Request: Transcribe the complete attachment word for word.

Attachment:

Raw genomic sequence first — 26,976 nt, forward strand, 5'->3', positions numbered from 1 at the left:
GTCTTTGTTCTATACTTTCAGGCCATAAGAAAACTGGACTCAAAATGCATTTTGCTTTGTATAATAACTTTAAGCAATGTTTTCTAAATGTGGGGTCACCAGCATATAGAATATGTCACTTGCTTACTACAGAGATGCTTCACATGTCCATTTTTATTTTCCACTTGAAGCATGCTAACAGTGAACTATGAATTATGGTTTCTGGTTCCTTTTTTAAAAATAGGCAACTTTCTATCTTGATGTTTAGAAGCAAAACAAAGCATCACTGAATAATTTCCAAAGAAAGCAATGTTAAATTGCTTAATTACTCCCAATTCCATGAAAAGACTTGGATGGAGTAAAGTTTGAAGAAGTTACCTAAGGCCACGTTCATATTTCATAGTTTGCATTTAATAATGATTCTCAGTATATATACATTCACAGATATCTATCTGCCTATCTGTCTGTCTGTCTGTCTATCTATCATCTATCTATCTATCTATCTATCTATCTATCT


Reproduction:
Raw genomic sequence first — 26,976 nt, forward strand, 5'->3', positions numbered from 1 at the left:
GTCTTTGTTCTATACTTTCAGGCCATAAGAAAACTGGACTCAAAATGCATTTTGCTTTGTATAATAACTTTAAGCAATGTTTTCTAAATGTGGGGTCACCAGCATATAGAATATGTCACTTGCTTACTACAGAGATGCTTCACATGTCCATTTTTATTTTCCACTTGAAGCATGCTAACAGTGAACTATGAATTATGGTTTCTGGTTCCTTTTTTAAAAATAGGCAACTTTCTATCTTGATGTTTAGAAGCAAAACAAAGCATCACTGAATAATTTCCAAAGAAAGCAATGTTAAATTGCTTAATTACTCCCAATTCCATGAAAAGACTTGGATGGAGTAAAGTTTGAAGAAGTTACCTAAGGCCACGTTCATATTTCATAGTTTGCATTTAATAATGATTCTCAGTATATATACATTCACAGATATCTATCTGCCTATCTGTCTGTCTGTCTGTCTATCTATCATCTATCTATCTATCTATCTATCTATCTATCT